Few, if any, present-day medical students would point to these elements as markers of a "good" medical school. Recently, many schools have moved away from the "first patient" ideal of cadaveric dissection. Most students would find the prospect of doing their own pathology, bacteriology, and histology euphemistically amusing. Dahlgren Memorial Library may be called accessible, but basically, the things that made medical schools great in 1910 don't necessarily hold true today.
Over the past few decades, medical schools have been brushing off the cobwebs and firing up the rusty gears of the innovation engine. Around the country, educators are developing new ways to teach, and giving prospective students the opportunity to customize their medical school experience. There is a medical school in New Jersey that spends the first eight weeks training new students to become EMTs. NYU has an accelerated three-year track for students pursuing primary care. UPenn, the sire of U.S. medical education, crams all of its pre-clinical work into 18 months, reserving the third year solely for research. This sort of a la carte approach to education allows prospects to find the program that meshes with the way they like to learn, whether it is more small groups, selfdirected learning, or an increased emphasis on real-world education.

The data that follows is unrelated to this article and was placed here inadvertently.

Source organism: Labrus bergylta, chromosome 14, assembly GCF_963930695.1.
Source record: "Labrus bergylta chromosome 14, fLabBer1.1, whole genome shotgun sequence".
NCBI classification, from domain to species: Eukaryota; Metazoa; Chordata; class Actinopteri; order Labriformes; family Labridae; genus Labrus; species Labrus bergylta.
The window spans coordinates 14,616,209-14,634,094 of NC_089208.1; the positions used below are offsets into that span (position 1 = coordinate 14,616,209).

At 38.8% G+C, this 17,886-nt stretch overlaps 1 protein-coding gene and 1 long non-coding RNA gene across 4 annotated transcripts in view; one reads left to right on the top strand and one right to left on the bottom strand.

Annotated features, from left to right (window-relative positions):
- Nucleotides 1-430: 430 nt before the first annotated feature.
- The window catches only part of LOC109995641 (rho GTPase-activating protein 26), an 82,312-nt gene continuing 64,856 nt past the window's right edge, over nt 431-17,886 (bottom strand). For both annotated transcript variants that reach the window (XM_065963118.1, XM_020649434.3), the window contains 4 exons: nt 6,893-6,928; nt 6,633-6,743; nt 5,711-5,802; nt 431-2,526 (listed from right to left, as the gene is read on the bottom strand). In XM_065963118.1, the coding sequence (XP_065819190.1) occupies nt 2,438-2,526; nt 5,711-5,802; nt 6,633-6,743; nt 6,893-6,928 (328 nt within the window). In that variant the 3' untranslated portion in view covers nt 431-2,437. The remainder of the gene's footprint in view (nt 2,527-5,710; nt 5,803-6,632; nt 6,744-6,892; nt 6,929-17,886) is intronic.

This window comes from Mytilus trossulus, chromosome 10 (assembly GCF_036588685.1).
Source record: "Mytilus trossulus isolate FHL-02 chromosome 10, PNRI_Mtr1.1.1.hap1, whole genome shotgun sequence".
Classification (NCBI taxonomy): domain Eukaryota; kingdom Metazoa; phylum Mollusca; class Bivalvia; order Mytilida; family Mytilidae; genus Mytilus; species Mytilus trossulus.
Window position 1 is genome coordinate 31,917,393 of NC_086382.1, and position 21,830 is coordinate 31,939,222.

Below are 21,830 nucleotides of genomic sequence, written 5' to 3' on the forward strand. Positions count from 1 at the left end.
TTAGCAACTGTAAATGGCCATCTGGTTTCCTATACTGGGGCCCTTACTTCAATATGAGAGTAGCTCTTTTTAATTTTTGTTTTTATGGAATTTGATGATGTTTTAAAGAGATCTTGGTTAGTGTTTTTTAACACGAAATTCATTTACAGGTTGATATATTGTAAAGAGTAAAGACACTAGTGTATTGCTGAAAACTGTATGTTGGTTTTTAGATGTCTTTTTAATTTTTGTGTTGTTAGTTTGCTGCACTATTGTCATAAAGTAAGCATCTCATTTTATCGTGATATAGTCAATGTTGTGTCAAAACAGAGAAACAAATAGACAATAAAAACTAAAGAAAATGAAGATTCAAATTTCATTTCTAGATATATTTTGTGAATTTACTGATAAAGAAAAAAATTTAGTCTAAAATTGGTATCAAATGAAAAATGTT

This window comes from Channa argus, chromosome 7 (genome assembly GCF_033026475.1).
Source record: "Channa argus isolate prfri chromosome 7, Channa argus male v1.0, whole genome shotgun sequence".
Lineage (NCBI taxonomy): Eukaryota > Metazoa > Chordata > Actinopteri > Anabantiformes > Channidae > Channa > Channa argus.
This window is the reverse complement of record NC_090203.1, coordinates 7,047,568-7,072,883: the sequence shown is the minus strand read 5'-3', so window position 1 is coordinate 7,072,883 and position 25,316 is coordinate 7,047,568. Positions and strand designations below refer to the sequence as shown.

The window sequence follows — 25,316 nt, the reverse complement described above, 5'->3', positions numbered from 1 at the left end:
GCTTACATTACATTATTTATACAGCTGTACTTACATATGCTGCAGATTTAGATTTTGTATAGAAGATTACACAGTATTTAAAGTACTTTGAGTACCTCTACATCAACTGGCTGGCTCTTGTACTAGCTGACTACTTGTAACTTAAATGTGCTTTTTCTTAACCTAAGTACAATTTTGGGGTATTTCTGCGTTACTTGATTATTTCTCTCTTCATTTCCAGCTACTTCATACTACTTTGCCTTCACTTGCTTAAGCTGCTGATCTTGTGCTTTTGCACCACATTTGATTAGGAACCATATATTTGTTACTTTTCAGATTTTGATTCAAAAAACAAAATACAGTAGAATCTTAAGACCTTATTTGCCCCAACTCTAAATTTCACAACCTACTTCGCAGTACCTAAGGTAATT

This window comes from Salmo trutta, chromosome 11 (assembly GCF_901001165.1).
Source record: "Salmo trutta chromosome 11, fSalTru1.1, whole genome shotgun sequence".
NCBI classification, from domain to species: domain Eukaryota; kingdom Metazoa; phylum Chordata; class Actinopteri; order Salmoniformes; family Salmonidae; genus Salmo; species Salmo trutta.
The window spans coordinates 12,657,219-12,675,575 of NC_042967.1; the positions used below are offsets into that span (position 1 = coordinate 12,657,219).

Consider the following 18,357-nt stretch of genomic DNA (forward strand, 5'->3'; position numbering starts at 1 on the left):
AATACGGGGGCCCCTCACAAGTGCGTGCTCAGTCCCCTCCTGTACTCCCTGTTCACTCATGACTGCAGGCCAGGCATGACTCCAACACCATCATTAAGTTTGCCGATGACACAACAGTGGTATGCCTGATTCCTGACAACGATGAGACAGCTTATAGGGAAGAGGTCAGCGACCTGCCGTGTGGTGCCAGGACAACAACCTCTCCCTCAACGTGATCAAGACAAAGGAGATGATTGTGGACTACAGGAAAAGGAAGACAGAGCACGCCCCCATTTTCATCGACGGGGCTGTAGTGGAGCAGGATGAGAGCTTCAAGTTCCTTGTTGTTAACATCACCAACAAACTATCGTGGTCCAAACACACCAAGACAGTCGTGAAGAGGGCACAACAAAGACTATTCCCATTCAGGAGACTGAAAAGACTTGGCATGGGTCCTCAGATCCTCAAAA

Georgetown has also made significant changes to the curriculum over the past decade, increasing its emphasis on early clinical experience and moving to a systems-based education. Recently, a measure was passed that will convert preclinical classes to a pass/fail system, eliminating the honors, high pass, pass, low pass, and fail delineations that were hated by so many, loved by the top 10 percent in every class. Even more significant are reports that the first two years of medical school will be condensed into just 18 months. These are new tricks for an old school, and proof that our school is steeped in tradition, but not stifled by it.
Of course, those doctors of legend did everything without flipped classrooms, electronic medical records, and the USMLE (despite the fact that many view it as some particularly cruel species of Medieval torture). I imagine they merely read a few books, and skills simply flowed forth like water from the stone. Innate, ingrained medical powers.
Can we ever be that good? Maybe. It's tough to say, because I'm only three years into my education and medical school, whatever the format, only accounts for a small portion of my medical career. After all, what are four years compared to the 20, 30, 40 years I'm going to spend healing and helping? Right now, it's easy to get caught up in the minutiae, all the little facts we puzzle together to get a good score on that test. But do these things really change me? Are they really that formative? I don't know what the future holds but I do know that we are getting a terrific education no matter what. And in a way, these Georgetown years become our brand, our calling card. The deep history. The reputation for innovation. The glossy Blue and Gray.
Daniel Coleman (M'17)
Daniel is a member of the class of 2017 going into Emergency Medicine, with a particular interest in Wilderness Medicine. He founded the GUSOM Writers Group, and is a student editor and writer for In-Training.org. We are grateful for his current and future contributions to Georgetown Medicine magazine. He can be reached at Daniel.Coleman@georgetown.edu.